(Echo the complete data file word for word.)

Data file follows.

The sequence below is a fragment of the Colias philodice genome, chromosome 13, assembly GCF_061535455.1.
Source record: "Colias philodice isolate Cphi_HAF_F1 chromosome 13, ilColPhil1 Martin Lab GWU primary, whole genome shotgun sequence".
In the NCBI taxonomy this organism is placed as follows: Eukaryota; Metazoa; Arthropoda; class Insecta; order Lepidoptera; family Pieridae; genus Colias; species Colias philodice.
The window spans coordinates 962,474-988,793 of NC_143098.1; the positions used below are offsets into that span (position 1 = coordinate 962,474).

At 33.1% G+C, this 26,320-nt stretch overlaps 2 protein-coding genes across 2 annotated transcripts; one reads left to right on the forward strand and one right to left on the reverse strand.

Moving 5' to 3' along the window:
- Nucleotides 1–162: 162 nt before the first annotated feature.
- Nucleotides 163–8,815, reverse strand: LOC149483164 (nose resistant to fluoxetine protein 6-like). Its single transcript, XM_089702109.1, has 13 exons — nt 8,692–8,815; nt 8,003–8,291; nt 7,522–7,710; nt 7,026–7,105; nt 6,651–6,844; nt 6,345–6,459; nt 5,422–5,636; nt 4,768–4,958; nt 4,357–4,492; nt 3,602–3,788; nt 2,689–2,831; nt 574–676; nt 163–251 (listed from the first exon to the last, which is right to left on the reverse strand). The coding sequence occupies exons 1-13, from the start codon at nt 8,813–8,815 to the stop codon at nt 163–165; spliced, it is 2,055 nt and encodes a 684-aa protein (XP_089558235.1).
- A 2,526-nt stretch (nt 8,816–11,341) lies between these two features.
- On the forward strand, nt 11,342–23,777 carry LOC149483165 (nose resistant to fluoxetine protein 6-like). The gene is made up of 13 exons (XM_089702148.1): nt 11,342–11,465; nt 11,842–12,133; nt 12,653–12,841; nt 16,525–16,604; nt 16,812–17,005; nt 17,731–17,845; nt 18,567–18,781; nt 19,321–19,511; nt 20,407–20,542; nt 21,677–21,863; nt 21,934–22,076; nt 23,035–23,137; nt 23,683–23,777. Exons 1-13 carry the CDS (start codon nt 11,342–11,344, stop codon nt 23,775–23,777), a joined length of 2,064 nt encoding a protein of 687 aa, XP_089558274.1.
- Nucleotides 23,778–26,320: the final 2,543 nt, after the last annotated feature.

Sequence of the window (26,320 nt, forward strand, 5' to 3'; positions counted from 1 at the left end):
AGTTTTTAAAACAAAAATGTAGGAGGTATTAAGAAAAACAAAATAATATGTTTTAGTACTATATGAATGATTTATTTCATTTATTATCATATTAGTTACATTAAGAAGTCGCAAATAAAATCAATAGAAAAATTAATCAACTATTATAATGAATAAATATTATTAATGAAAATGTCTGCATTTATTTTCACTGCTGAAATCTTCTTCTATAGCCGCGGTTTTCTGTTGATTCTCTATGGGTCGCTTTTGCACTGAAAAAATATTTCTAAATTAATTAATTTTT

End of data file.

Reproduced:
The sequence below is a fragment of the Colias philodice genome, chromosome 13, assembly GCF_061535455.1.
Source record: "Colias philodice isolate Cphi_HAF_F1 chromosome 13, ilColPhil1 Martin Lab GWU primary, whole genome shotgun sequence".
In the NCBI taxonomy this organism is placed as follows: Eukaryota; Metazoa; Arthropoda; class Insecta; order Lepidoptera; family Pieridae; genus Colias; species Colias philodice.
The window spans coordinates 962,474-988,793 of NC_143098.1; the positions used below are offsets into that span (position 1 = coordinate 962,474).

At 33.1% G+C, this 26,320-nt stretch overlaps 2 protein-coding genes across 2 annotated transcripts; one reads left to right on the forward strand and one right to left on the reverse strand.

Moving 5' to 3' along the window:
- Nucleotides 1–162: 162 nt before the first annotated feature.
- Nucleotides 163–8,815, reverse strand: LOC149483164 (nose resistant to fluoxetine protein 6-like). Its single transcript, XM_089702109.1, has 13 exons — nt 8,692–8,815; nt 8,003–8,291; nt 7,522–7,710; nt 7,026–7,105; nt 6,651–6,844; nt 6,345–6,459; nt 5,422–5,636; nt 4,768–4,958; nt 4,357–4,492; nt 3,602–3,788; nt 2,689–2,831; nt 574–676; nt 163–251 (listed from the first exon to the last, which is right to left on the reverse strand). The coding sequence occupies exons 1-13, from the start codon at nt 8,813–8,815 to the stop codon at nt 163–165; spliced, it is 2,055 nt and encodes a 684-aa protein (XP_089558235.1).
- A 2,526-nt stretch (nt 8,816–11,341) lies between these two features.
- On the forward strand, nt 11,342–23,777 carry LOC149483165 (nose resistant to fluoxetine protein 6-like). The gene is made up of 13 exons (XM_089702148.1): nt 11,342–11,465; nt 11,842–12,133; nt 12,653–12,841; nt 16,525–16,604; nt 16,812–17,005; nt 17,731–17,845; nt 18,567–18,781; nt 19,321–19,511; nt 20,407–20,542; nt 21,677–21,863; nt 21,934–22,076; nt 23,035–23,137; nt 23,683–23,777. Exons 1-13 carry the CDS (start codon nt 11,342–11,344, stop codon nt 23,775–23,777), a joined length of 2,064 nt encoding a protein of 687 aa, XP_089558274.1.
- Nucleotides 23,778–26,320: the final 2,543 nt, after the last annotated feature.

Sequence of the window (26,320 nt, forward strand, 5' to 3'; positions counted from 1 at the left end):
AGTTTTTAAAACAAAAATGTAGGAGGTATTAAGAAAAACAAAATAATATGTTTTAGTACTATATGAATGATTTATTTCATTTATTATCATATTAGTTACATTAAGAAGTCGCAAATAAAATCAATAGAAAAATTAATCAACTATTATAATGAATAAATATTATTAATGAAAATGTCTGCATTTATTTTCACTGCTGAAATCTTCTTCTATAGCCGCGGTTTTCTGTTGATTCTCTATGGGTCGCTTTTGCACTGAAAAAATATTTCTAAATTAATTAATTTTT